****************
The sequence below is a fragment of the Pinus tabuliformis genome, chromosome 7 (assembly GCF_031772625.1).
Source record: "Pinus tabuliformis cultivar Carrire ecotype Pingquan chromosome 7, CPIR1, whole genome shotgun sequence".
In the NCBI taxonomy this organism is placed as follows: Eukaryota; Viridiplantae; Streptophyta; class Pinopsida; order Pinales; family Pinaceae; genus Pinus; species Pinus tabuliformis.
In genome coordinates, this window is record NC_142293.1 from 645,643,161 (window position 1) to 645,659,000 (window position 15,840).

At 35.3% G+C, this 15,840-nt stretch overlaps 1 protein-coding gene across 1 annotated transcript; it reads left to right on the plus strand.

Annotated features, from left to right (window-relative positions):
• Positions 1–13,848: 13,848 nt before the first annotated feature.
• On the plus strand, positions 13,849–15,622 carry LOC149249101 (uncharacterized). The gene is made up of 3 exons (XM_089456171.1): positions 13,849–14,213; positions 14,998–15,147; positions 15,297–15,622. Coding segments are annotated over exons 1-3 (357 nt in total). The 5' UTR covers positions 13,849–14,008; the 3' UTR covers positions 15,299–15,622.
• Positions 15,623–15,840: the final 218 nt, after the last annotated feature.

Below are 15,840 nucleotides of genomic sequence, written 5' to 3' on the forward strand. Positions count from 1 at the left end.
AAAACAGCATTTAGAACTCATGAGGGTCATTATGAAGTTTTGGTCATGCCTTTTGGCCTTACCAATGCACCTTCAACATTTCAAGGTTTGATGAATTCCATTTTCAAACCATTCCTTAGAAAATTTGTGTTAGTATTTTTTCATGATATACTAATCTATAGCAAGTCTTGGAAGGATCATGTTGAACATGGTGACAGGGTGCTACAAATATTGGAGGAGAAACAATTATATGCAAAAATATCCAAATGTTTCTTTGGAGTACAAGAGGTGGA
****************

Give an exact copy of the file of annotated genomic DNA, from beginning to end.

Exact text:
The sequence below is a fragment of the Pinus tabuliformis genome, chromosome 7 (assembly GCF_031772625.1).
Source record: "Pinus tabuliformis cultivar Carrire ecotype Pingquan chromosome 7, CPIR1, whole genome shotgun sequence".
In the NCBI taxonomy this organism is placed as follows: Eukaryota; Viridiplantae; Streptophyta; class Pinopsida; order Pinales; family Pinaceae; genus Pinus; species Pinus tabuliformis.
In genome coordinates, this window is record NC_142293.1 from 645,643,161 (window position 1) to 645,659,000 (window position 15,840).

At 35.3% G+C, this 15,840-nt stretch overlaps 1 protein-coding gene across 1 annotated transcript; it reads left to right on the plus strand.

Annotated features, from left to right (window-relative positions):
• Positions 1–13,848: 13,848 nt before the first annotated feature.
• On the plus strand, positions 13,849–15,622 carry LOC149249101 (uncharacterized). The gene is made up of 3 exons (XM_089456171.1): positions 13,849–14,213; positions 14,998–15,147; positions 15,297–15,622. Coding segments are annotated over exons 1-3 (357 nt in total). The 5' UTR covers positions 13,849–14,008; the 3' UTR covers positions 15,299–15,622.
• Positions 15,623–15,840: the final 218 nt, after the last annotated feature.

Below are 15,840 nucleotides of genomic sequence, written 5' to 3' on the forward strand. Positions count from 1 at the left end.
AAAACAGCATTTAGAACTCATGAGGGTCATTATGAAGTTTTGGTCATGCCTTTTGGCCTTACCAATGCACCTTCAACATTTCAAGGTTTGATGAATTCCATTTTCAAACCATTCCTTAGAAAATTTGTGTTAGTATTTTTTCATGATATACTAATCTATAGCAAGTCTTGGAAGGATCATGTTGAACATGGTGACAGGGTGCTACAAATATTGGAGGAGAAACAATTATATGCAAAAATATCCAAATGTTTCTTTGGAGTACAAGAGGTGGA